A double peaked hill (Mount Mitchell) N.W. by W.¾ W.

A high peaked hill (Mount Franklin) W. by N. westerly.

From the S.W. angle, group of islands, middle of the west and largest isle, S.W. by S. westerly; very high distant land W. southerly. Right extreme visible point of the sea W. by S. ½ S. supposed Cape Nuyts, S.W. ½ W; and greatly to my delight, just as the sun went down, assisted by refraction, a large expanse of interior water was observed close to the sea coast bearing S.W. ½ S. I supposed it near to Cape Chatham, perhaps to the westward. These observations being made, and the sublimely magnificent scene admired, until daylight departed, we descended the mountain and reached our encampment between nine and ten in the evening.

On Thursday morning we walked round the southern base of Mount Lindesay, and soon met another stream; wound round its eastern side, which, joining to that where we halted last night, found a stream of some magnitude, being about thirty feet wide and five deep, running directly south. This reach, however, extends only a few hundred yards, when it expands and runs rapidly over a granite rocky bed. The banks of this river (which was named the Denmark, in compliment to the physician of the Fleet, of that name) are rich, but, as readily may be imagined, from the abrupt nature of the country, they are very narrow. The surrounding hills, however, are of very fine soil, and may easily be turned to good account; the timber (principally blue gum) is the finest I ever saw. Having left this delightful scenery, we proceeded S.E., crossing in our way several streams of pure water, running southerly, not much inferior in size to the Jordan, Clyde, Bargo, Emogallah,—et hoc genus omne. This day's march was, from the nature of the country, rather fatiguing. The land on the hills was sometimes good, sometimes indifferent, and sometimes very barren. That of the valleys was for the most part of a good quality; we bivouaced near a stream running through a valley, trending, as all the others did, to the southward.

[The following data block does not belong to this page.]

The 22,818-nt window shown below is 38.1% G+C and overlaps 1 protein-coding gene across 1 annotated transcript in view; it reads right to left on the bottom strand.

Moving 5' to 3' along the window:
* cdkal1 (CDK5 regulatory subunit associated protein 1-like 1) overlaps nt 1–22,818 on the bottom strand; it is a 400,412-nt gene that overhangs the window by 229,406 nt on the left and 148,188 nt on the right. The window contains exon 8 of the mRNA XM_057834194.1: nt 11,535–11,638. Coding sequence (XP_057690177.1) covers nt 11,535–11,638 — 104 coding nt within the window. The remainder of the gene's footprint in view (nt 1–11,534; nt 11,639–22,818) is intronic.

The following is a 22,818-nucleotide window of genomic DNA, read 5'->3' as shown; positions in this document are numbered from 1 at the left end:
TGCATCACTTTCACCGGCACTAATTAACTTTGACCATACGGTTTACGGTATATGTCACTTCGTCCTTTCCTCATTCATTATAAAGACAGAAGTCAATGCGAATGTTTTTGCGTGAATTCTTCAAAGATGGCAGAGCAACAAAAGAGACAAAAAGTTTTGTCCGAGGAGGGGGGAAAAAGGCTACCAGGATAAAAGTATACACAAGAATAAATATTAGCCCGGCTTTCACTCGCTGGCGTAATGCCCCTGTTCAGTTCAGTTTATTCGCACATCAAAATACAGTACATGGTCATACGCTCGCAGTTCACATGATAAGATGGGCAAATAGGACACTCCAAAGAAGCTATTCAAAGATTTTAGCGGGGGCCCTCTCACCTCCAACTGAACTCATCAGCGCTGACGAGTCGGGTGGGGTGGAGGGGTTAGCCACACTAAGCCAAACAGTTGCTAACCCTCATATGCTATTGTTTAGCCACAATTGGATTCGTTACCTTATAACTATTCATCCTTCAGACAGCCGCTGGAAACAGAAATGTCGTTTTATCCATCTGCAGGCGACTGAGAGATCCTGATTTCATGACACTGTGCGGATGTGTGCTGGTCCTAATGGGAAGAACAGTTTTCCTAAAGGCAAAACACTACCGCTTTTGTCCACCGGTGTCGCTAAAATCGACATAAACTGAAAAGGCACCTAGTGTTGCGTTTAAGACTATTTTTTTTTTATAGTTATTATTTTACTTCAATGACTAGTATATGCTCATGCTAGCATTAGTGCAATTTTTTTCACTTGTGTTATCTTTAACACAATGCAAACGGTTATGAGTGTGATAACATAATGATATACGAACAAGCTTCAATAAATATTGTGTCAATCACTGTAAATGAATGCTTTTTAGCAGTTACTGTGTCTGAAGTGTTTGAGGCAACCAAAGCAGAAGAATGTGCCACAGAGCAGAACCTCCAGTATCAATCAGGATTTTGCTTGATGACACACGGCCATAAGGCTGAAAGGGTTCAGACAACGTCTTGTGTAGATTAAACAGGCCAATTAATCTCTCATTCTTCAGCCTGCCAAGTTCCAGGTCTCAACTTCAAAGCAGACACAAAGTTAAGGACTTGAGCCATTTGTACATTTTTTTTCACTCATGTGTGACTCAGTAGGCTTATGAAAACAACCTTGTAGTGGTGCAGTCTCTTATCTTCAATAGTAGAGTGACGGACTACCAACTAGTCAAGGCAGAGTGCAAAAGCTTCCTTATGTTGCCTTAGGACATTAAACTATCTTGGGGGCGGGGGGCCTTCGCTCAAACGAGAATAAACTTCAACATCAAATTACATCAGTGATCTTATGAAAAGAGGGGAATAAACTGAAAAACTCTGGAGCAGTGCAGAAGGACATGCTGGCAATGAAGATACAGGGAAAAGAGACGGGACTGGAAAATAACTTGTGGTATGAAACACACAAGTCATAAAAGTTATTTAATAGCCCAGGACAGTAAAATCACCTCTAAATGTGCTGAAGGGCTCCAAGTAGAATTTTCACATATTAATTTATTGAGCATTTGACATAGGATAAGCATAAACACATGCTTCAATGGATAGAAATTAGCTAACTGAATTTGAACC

Friday, very early in the morning, we started, and Mokare having now got on known ground, led the way; after having travelled at a pretty brisk pace for nearly four hours, principally over flat land, we came to a river about fifty yards wide, and apparently deep, flowing to the south; we walked along the right bank, and in a short time came to the inlet seen from Mount Lindesay, into which it flowed; unfortunately a bar of sand runs across its entrance, not having more than eighteen inches or two feet water, where we passed over; but immediately inside the bar there are from three to seven feet, the greatest depth being on the right bank which increases as the river decreases in width; it is navigable for boats to a considerable distance; the water is slightly brackish—not more so than the Swan, at Perth. I consider this to be the termination of the mountain stream where we found the land so good, and where we bivouaced after the second day's march; it was named the Hay, in compliment to the Under Secretary of State. Having walked along the shore about a mile and a half, we arrived at another river flowing also into the inlet W.S.W.; there is also a bar across its mouth, inside of which the water is five feet deep and upwards of ten yards wide. I consider this the termination of the stream we met on the afternoon of the second day's march, where the land began to improve; it was named the Heeman, in compliment to the late commandant of this settlement. I may in this place mention, that my method of ascertaining the depth of the various rivers was very simple; I either waded or jumped into all of them. The inlet into which these rivers flow may be called circular, six or seven miles in diameter. The water to the N.E. is very shallow, but deep along its southern boundary; the sand is not above six or eight inches deep; beneath it is fine red, and then blue clay, increasing in purity as it increased in depth. Having walked some distance in the shallow water, the following bearings were taken.